Rosie Lee Tompkins, who is considered by some to be the greatest quilter who ever lived, rarely made a quilt. That is because she was almost exclusively concerned with pieced tops, the sewn together pieces of fabric that form the top layer of a traditional quilt. To “quilt” is to add an inner batting and backing to the pieced top, giving the textile substance, strength and greater capacity for warmth. Tompkins, however, was primarily focused on the visual (and spiritual) aspects of her works, not their everyday functionality. Of her over five hundred works, the vast majority were either quilted by others (women whom Tompkins never met) or left unquilted.

So, it is a rare opportunity to see, in this exhibition, seven textiles that Tompkins quilted herself.Lawrence Rinder

Seven previously unseen works by Tompkins are now on view in San Francisco. See link below for details.


Through February 19.

Anthony Meier Fine Arts

1969 California Street, San Francisco.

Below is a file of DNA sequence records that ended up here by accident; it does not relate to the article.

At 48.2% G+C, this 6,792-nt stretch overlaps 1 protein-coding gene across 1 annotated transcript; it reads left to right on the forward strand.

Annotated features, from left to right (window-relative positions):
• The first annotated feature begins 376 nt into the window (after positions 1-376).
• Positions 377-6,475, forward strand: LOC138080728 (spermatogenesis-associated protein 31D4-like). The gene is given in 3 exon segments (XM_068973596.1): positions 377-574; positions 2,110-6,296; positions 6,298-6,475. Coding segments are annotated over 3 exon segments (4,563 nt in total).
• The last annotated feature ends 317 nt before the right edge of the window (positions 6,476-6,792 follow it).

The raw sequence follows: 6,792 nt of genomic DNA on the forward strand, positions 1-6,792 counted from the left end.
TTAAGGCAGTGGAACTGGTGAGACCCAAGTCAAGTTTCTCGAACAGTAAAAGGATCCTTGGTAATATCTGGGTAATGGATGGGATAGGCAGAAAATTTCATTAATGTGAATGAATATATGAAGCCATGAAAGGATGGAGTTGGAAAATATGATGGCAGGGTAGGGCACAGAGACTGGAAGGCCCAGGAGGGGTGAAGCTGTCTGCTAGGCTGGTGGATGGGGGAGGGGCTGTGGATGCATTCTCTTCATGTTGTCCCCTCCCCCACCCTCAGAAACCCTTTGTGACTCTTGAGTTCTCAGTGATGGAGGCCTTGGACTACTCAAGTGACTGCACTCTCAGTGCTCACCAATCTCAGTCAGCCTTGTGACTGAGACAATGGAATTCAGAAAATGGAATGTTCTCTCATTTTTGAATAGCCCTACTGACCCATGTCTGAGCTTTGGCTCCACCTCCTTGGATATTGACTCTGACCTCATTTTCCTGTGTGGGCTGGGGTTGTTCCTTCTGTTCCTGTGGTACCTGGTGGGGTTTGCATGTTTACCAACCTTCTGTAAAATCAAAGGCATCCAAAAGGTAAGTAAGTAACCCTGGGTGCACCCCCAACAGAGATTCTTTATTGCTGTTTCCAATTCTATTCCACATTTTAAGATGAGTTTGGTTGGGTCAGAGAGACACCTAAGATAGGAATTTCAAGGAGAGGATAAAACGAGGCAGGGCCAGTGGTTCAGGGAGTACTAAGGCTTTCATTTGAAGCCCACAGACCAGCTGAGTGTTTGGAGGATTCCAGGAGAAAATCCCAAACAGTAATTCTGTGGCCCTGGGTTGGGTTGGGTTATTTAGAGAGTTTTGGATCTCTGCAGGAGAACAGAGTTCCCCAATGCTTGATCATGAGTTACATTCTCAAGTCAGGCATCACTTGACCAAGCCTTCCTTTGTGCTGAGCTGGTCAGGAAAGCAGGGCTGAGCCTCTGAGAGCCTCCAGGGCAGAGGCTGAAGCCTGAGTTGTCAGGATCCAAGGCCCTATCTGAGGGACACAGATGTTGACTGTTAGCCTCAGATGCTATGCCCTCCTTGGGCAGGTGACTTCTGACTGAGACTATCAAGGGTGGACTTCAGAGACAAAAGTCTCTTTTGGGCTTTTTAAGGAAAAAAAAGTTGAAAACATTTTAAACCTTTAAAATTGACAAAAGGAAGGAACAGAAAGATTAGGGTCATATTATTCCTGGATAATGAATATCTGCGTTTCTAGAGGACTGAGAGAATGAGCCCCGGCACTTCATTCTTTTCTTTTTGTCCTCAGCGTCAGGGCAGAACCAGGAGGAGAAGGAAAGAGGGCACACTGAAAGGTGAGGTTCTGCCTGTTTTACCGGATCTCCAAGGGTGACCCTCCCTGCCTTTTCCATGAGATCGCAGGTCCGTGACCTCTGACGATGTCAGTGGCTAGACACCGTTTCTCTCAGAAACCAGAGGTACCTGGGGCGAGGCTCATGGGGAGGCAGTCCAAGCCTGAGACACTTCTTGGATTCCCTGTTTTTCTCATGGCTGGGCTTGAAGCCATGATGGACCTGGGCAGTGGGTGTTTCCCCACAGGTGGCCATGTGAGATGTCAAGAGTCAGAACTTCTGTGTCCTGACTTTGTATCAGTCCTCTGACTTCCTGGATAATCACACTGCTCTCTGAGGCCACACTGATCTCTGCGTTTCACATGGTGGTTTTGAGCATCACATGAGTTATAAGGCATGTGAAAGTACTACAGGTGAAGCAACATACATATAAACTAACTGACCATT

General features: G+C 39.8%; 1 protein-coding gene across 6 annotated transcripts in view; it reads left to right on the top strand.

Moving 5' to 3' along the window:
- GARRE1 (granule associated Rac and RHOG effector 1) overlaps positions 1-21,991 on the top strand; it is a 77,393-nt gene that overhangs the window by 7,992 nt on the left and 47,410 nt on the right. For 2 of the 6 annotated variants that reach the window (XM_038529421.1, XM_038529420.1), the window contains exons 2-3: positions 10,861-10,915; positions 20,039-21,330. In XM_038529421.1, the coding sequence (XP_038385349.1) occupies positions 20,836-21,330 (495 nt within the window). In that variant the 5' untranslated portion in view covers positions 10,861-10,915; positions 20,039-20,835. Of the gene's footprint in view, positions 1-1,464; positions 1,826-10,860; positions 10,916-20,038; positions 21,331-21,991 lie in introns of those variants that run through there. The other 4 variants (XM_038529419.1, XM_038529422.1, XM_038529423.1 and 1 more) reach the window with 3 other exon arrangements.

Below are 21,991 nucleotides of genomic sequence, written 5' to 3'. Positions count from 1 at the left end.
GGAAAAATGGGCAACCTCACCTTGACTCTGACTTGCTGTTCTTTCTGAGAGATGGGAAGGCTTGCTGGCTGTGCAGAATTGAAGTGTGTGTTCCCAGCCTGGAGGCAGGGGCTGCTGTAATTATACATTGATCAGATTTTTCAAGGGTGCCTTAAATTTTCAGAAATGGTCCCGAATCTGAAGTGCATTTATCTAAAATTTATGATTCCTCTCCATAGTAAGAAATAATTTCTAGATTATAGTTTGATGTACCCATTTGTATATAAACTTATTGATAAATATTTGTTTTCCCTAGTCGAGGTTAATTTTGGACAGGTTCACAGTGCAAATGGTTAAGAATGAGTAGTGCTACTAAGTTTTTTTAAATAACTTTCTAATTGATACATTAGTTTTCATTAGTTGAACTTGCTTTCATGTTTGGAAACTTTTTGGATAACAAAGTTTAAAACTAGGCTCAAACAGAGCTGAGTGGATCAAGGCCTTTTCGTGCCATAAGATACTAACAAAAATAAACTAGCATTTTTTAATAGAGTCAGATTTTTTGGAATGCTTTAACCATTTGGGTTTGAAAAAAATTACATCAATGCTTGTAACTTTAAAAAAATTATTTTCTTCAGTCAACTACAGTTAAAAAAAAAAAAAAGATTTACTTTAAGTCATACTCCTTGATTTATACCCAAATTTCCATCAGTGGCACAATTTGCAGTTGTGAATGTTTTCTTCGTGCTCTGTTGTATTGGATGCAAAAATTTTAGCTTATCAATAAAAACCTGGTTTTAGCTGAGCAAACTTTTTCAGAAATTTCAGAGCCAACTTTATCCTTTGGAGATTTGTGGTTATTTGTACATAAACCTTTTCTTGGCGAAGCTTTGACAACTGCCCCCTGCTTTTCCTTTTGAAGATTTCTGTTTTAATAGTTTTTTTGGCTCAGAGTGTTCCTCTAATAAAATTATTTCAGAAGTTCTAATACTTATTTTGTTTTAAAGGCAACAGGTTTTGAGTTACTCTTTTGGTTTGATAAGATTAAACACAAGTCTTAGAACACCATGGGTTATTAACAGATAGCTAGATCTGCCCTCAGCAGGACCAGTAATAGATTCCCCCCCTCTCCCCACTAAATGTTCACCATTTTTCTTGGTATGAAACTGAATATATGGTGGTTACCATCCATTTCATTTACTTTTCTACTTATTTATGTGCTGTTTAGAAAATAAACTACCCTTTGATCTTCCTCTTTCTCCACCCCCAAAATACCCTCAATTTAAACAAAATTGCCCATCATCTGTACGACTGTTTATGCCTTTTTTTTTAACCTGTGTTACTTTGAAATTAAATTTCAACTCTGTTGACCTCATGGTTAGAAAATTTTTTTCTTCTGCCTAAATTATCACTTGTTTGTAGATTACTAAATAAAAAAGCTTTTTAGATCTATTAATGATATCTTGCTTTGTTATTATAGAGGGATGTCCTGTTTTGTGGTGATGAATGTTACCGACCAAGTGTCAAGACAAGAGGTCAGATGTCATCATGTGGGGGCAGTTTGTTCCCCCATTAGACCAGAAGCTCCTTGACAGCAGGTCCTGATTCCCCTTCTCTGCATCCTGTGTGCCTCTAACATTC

Rosie Lee Tompkins, Anthony Meier Fine Arts, January 15, 2021–February 19, 2021, from top: Untitled, n.d., cotton khaki sateen (man’s shirt), cotton knit, nylon flag, cotton thread, backed with nylon flag (synthetic); Untitled, n.d., cotton sheeting, cotton polyester, acrylic yarn; Untitled, n.d., wool challis, velvet, velveteen, panné velvet, cotton batik, woven blanket, cotton gingham heavy cotton knit, printed cotton (probably Indian bedspread), rip-stop nylon, plaid cotton flannel, cotton knit garment, gold on black metallic print (synthetic), gold on black metallic woven (synthetic), commercially embroidered cotton, backed by wool challis with wool yarn and cotton thread; Untitled, n.d., cotton undergarments with elastic, cotton yarn; Untitled, 2004, polyester double knit, wool acrylic blend, cotton broadcloth (backing), wool yarn; Untitled, 2005–2006, polyester mens’ ties, cotton fabric, denim, polyester Christmas print, cotton thread.

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